Descansa en Paz, Pancho "El Correcaminos" de San Rafael

It is with a heavy heart that we, the Broken Wagon Films crew, write this upon receiving word of the death of a dear friend--and friend of many--Pancho.

It is hard not to think or talk about Baja without thinking of Pancho. In a way, he is Baja personified. He defined so many of our trips: making the drive on the rutted, sandy road out to Playa San Rafael to the beautiful spit of land he called home; his welcoming nature as he greeted us; and the ensuing days of stories, laughter, and exchanging of gifts. We spent many nights beside a fire on that beach with him and his dogs (so many over the years that we've lost count and begin to forget their names), drawing pictures in the sand, communicating in broken English and Spanish, listened as he told us stories of banditos and dolphins and the disappearing fish in the gulf, and watched as he ate a black scorpion that had crawled over his foot--in one bite, careful to not bite the venomous tip of the tail, pinched between two of his fingers. 

His unmatched kindness and spirit will be missed, as will his jokes and wisdom. 

Descansa en paz, Pancho "Correcaminos," nuestro amigo.

 Our friend, Pancho, during an interview for "The Devil's Road" in 2017.

Our friend, Pancho, during an interview for "The Devil's Road" in 2017.

 Pancho and our family during a 2015 trip. 

Pancho and our family during a 2015 trip. 

We're Looking for Musicians/Bands!

We are currently seeking musicians or bands for music use in the film. Think 1960s/70s Latin/South American surf/folk/garage rock. Please see our current videos to get an idea of the style we are looking for.

This is a chance for an established or emerging musician or music group to gain exposure, as we plan to present our film to a number of film festivals and screenings across the country and abroad.

Check out these links:

WEBSITE: http://www.brokenwagonfilms.com
YOUTUBE CHANNEL: https://www.youtube.com/channel/UC0yRlXoSaIve9Odxb4ZcXRQ


Please email brokenwagonfilms (at) gmail (dot) com
to show us your work!

Follow us on Twitter @brokenwagonflmsFacebook,
Instagram @brokenwagonfilms & YouTube!


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A Visit to the California Academy of Sciences

So what does the California Academy of Sciences in San Francisco, California have in common with Nelson and Goldman and our documentary film, The Devil's Road? Aside from the obvious scientific research and the institution's exploration of our natural world, the connection was formed on a fortuitous day in 1905. Nelson noted in his 1921 book Lower California and It's Natural Resources that he “reached Ensenada on July 5th and found the schooner Academy, from San Francisco, in port on it’s way to the Galapagos Islands with a scientific expedition from the California Academy of Sciences.” Nelson had several weeks’ worth of specimens that he and Goldman had collected from northern Baja, and needed to have them shipped to Washington D.C. The crew of the Academy welcomed Nelson aboard, agreeing to stow his cargo, and Nelson enjoyed a fine supper aboard the vessel.

On July 11, 2017, our film crew had the honor of conducting an interview with several of the California Academy of Sciences research specialists. We were met at the back door of the Academy by Katie Jewett of the Press Office. She would accompany us during our tour of the Department of Ornithology and Mammalogy. In the basement of the museum we entered the climate controlled room full of specimen collections. Maureen “Moe” Flannery, the Collections Manager has been put in charge of the hundreds of thousands of bird and mammal specimens and introduced us to several specimens that Nelson and Goldman collected over one hundred years ago.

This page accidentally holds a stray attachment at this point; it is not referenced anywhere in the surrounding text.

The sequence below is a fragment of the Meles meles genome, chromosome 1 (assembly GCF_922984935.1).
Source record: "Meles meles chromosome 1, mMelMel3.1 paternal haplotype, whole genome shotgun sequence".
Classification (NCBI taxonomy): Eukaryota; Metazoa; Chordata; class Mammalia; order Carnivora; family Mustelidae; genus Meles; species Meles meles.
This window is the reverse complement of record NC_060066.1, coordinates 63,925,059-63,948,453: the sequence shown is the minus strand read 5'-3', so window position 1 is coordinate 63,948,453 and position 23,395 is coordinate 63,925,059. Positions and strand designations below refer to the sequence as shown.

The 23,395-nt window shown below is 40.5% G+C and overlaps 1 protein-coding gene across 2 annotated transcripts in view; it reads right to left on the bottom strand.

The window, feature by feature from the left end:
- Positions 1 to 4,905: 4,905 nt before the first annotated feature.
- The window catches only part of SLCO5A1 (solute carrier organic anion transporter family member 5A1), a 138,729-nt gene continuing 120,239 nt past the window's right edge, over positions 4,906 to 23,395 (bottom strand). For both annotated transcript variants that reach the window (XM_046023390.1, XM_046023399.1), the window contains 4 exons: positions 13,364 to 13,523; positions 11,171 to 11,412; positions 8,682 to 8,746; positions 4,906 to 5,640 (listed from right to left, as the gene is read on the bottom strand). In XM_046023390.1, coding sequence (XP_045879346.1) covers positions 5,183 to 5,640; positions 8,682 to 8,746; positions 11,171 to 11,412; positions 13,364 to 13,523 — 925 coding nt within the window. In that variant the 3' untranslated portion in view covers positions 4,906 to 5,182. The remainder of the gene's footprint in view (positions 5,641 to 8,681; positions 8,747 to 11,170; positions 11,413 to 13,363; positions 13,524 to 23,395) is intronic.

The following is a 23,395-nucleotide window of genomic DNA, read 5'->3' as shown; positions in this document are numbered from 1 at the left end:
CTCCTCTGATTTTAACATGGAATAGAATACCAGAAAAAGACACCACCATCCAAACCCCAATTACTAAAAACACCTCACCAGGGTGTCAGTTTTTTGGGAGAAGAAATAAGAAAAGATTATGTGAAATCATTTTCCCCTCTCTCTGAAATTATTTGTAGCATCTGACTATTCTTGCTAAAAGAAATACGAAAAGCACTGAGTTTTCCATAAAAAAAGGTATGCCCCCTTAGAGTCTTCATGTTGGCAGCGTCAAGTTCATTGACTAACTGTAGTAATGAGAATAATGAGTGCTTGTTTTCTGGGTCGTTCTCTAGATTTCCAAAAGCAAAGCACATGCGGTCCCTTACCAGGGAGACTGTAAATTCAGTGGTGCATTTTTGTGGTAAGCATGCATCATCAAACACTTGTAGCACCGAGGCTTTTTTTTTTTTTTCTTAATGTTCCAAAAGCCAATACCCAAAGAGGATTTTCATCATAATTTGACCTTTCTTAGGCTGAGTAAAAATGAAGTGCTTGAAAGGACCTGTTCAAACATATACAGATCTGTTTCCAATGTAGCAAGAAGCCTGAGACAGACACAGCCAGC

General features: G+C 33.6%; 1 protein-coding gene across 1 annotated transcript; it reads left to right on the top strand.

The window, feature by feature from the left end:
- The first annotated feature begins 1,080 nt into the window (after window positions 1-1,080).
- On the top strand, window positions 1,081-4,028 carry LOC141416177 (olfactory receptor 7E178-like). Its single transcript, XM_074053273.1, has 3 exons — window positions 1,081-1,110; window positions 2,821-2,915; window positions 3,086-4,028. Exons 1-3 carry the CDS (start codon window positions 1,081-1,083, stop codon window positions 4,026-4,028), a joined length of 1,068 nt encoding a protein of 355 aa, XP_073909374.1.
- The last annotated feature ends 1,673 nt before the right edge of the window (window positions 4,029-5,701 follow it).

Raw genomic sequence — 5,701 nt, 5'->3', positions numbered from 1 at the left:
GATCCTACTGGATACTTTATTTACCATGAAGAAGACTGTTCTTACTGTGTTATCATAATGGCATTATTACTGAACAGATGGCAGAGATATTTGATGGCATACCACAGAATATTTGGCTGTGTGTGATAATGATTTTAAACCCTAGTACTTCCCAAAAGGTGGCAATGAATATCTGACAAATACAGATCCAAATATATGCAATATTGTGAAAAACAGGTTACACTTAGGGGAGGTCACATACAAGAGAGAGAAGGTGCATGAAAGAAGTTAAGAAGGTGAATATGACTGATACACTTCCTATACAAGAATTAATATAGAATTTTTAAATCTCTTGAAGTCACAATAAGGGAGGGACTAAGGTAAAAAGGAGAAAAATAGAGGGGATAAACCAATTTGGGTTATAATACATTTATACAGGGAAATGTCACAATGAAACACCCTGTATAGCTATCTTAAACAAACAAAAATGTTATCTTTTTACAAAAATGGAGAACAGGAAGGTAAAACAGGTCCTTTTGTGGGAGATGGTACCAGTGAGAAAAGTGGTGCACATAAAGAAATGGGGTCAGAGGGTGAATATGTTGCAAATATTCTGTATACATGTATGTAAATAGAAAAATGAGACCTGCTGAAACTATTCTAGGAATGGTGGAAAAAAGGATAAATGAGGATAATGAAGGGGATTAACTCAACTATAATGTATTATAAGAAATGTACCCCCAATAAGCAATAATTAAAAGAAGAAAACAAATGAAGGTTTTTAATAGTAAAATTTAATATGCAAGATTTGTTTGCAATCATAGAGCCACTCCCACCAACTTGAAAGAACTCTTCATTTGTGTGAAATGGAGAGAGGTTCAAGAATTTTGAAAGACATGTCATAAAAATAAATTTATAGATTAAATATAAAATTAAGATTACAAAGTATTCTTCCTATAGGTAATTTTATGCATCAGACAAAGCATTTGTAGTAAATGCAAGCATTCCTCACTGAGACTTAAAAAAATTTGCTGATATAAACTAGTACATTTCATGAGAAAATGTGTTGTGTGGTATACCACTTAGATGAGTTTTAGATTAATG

The first specimen was a Mexican cormorant that was collected in 1902 by Nelson and Goldman. The bird was incredibly well preserved. Next, we were shown specimens of seaside sparrows. The particular specimen that Nelson and Goldman procured was collected in 1874 in Washington D.C. and was donated to the Academy many years ago. The last specimen was a Bailey's pocket mouse, collected by Nelson and Goldman in December 1905 from a location just south of La Paz, Baja California Sur.

 A well-preserved Mexican cormorant. Note the tag states "Nelson & Goldman."

A well-preserved Mexican cormorant. Note the tag states "Nelson & Goldman."

 Seaside sparrow specimens, several of which were collected by Nelson & Goldman in 1874.

Seaside sparrow specimens, several of which were collected by Nelson & Goldman in 1874.

 Maureen "More" Flannery, collections manager at the California Academy of Sciences, shows us the seaside sparrow specimens.

Maureen "More" Flannery, collections manager at the California Academy of Sciences, shows us the seaside sparrow specimens.

 Specimens of the Bailey's pocket mouse.

Specimens of the Bailey's pocket mouse.

Jack Dumbacher, Curator of the Ornithology and Mammalogy Department, rounded off the morning with a well-presented perspective of what naturalists like Nelson and Goldman's fieldwork would have been like. He explained how they would have collected, preserved, and organized their specimens during an expedition. We also learned how valuable these specimens are to science. These thousands of study skins and mounts provide a glimpse into the past, how and where these animals lived, and even what they were feeding on when they were collected. As technology and new research methods change, their value will certainly increase over the next century and beyond.